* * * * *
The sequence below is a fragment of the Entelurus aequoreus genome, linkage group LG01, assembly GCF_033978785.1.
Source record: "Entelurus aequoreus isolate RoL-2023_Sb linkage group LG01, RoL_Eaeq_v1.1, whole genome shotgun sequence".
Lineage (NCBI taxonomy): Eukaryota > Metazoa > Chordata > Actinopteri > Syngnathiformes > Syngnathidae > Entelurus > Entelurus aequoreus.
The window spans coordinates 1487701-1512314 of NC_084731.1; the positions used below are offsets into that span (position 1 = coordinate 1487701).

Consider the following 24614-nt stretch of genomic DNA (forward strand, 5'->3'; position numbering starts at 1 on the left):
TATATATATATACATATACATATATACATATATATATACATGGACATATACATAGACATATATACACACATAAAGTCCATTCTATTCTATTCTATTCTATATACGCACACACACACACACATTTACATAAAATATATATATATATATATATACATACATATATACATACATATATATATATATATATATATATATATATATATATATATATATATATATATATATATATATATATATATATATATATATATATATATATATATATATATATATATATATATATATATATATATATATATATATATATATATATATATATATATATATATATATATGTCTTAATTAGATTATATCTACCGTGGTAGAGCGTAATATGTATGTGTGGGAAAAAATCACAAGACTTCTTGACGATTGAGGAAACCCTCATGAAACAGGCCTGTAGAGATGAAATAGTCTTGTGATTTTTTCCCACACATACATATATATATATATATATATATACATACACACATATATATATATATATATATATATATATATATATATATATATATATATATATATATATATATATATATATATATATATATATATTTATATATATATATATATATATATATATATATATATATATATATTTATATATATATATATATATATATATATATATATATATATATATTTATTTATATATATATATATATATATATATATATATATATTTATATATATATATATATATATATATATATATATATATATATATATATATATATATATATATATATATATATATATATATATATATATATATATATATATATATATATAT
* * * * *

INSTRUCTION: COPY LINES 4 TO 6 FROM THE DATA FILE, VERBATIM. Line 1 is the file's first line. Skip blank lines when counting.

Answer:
The window spans coordinates 1487701-1512314 of NC_084731.1; the positions used below are offsets into that span (position 1 = coordinate 1487701).

Consider the following 24614-nt stretch of genomic DNA (forward strand, 5'->3'; position numbering starts at 1 on the left):
TATATATATATACATATACATATATACATATATATATACATGGACATATACATAGACATATATACACACATAAAGTCCATTCTATTCTATTCTATTCTATATACGCACACACACACACACATTTACATAAAATATATATATATATATATATACATACATATATACATACATATATATATATATATATATATATATATATATATATATATATATATATATATATATATATATATATATATATATATATATATATATATATATATATATATATATATATATATATATATATATATATATATATATATATATATATATATATATATATATATATATATGTCTTAATTAGATTATATCTACCGTGGTAGAGCGTAATATGTATGTGTGGGAAAAAATCACAAGACTTCTTGACGATTGAGGAAACCCTCATGAAACAGGCCTGTAGAGATGAAATAGTCTTGTGATTTTTTCCCACACATACATATATATATATATATATATATACATACACACATATATATATATATATATATATATATATATATATATATATATATATATATATATATATATATATATATATATATATATATATATTTATATATATATATATATATATATATATATATATATATATATATTTATATATATATATATATATATATATATATATATATATATATATTTATTTATATATATATATATATATATATATATATATATATTTATATATATATATATATATATATATATATATATATATATATATATATATATATATATATATATATATATATATATATATATATATATATATATATATATATATATATAT